23 The Nuclear Atom Rutherford postulated a very small, dense nucleus with the electrons around the outside of the atom. Most of the volume of the atom is empty space. Figure 2.12

24 Other Subatomic Particles
Protons discovered by Rutherford, 1919. Neutrons discovered by James Chadwick,1932.

25 Subatomic Particles Protons and electrons are have a charge.
Protons and neutrons have essentially the same mass. The mass of an electron is so small we ignore it. Table 2.1

26 Symbols of Elements Nuclear Symbol Hyphen Notation C -12
© 2009, Prentice-Hall, Inc.

27 Atomic Number Atoms of the same element have the same number of protons: the atomic number (Z)

28 Atomic Mass The mass of an atom in atomic mass units (amu) is the total number of protons and neutrons in the atom.

29 Isotopes 11 6 C 12 6 C 13 6 C 14 6 C Isotopes are atoms have different masses. Isotopes have different numbers of neutrons.

30 Atomic Mass Atomic and molecular masses can be measured with great accuracy with a mass spectrometer. Turn to pg. 48 in text Figure 2.13 © 2009, Prentice-Hall, Inc.

31 Average Atomic Mass Because in the real world we use large amounts of atoms and molecules, we use average masses in calculations. Average mass is calculated from the isotopes of an element weighted by their relative abundances. © 2009, Prentice-Hall, Inc.

32 Calculating Average Atomic Mass
EX. You have a box containing two sizes of marbles. 25% of the marbles have a mass of 2.0 g. 75% of the marbles have a mass of 3.0 g. Calculate the average weight of the marble.

33 EX. Copper has two naturally occurring isotopes:
Cu-63 (69.17% abundant) with amu = Cu-65 (30.83% abundant) with amu = Calculate the average atomic mass. © 2009, Prentice-Hall, Inc.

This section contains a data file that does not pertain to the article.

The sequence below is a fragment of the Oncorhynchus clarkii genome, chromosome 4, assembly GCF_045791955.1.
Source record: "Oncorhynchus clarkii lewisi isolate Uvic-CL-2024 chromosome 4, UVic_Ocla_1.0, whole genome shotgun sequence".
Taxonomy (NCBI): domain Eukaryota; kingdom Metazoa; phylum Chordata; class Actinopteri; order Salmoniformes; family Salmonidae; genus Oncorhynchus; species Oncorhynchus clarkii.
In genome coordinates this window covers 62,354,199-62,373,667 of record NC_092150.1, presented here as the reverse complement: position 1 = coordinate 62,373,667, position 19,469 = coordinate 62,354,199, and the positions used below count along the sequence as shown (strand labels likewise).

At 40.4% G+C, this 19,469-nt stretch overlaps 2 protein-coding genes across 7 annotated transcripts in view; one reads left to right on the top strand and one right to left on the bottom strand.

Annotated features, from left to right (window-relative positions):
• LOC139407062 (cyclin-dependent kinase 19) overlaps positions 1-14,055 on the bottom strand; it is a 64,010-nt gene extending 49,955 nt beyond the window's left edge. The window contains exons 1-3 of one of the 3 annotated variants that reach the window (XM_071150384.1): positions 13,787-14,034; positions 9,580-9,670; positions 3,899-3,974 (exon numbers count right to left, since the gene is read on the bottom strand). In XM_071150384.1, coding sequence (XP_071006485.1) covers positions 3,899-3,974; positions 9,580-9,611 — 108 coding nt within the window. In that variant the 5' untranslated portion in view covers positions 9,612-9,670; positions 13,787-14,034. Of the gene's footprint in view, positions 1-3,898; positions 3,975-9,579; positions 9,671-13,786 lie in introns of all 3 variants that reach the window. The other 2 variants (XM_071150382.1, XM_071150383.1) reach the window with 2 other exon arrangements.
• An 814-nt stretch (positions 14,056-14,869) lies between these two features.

34 Periodic Table It is a systematic catalog of the elements.
Elements are arranged in order of atomic number. © 2009, Prentice-Hall, Inc.

35 Periodicity or Periodic Law
Notices a repeating pattern of reactivities! Function of the atomic number called periodicity.

36 Periodic Table The rows on the periodic chart are periods.
Columns are groups or families. Elements in the same group have similar chemical properties. © 2009, Prentice-Hall, Inc.

37 Groups These five groups are known by their names.
© 2009, Prentice-Hall, Inc.


39 Periodic Table Nonmetals are on the right side of the periodic table (with the exception of H).

40 Periodic Table Metalloids border the stair-step line (with the exception of Al and Po).

41 Periodic Table Metals are on the left side of the chart.
80% of elements are metals.

42 Naming and Writing Inorganics
Chemical Formulas The subscript to the right of the symbol of an element tells the number of atoms of that element in one molecule of the compound. © 2009, Prentice-Hall, Inc.

43 Chemical Formulas Molecular compounds are composed of molecules and almost always contain only nonmetals. - covalent compounds - NM + NM © 2009, Prentice-Hall, Inc.

44 Diatomic Molecules Br2 I2 N2 Cl2 H2 O2 F2
These seven elements occur naturally as molecules containing two atoms. Br2 I2 N2 Cl2 H2 O2 F2 © 2009, Prentice-Hall, Inc.

45 Types of Formulas Empirical formulas give the lowest whole-number ratio of atoms of each element in a compound. Molecular formulas give the exact number of atoms of each element in a compound. © 2009, Prentice-Hall, Inc.

46 Types of Formulas Structural formulas show the order in which atoms are bonded. Perspective drawings show the three-dimensional array of atoms in a compound. Ball+Stick models show the atoms as spheres and bonds as sticks. Space filling model shows relative sizes of atoms. © 2009, Prentice-Hall, Inc.

47 Ions When atoms lose or gain electrons, they become ions.
Ca+ions are positive, formed as atoms lose e-, metals Anions are negative, formed as atoms gain e-, nonmetals

48 Ionic Bonds Ionic compounds = Metal + Nonmetal
Ionic compounds = cation + anion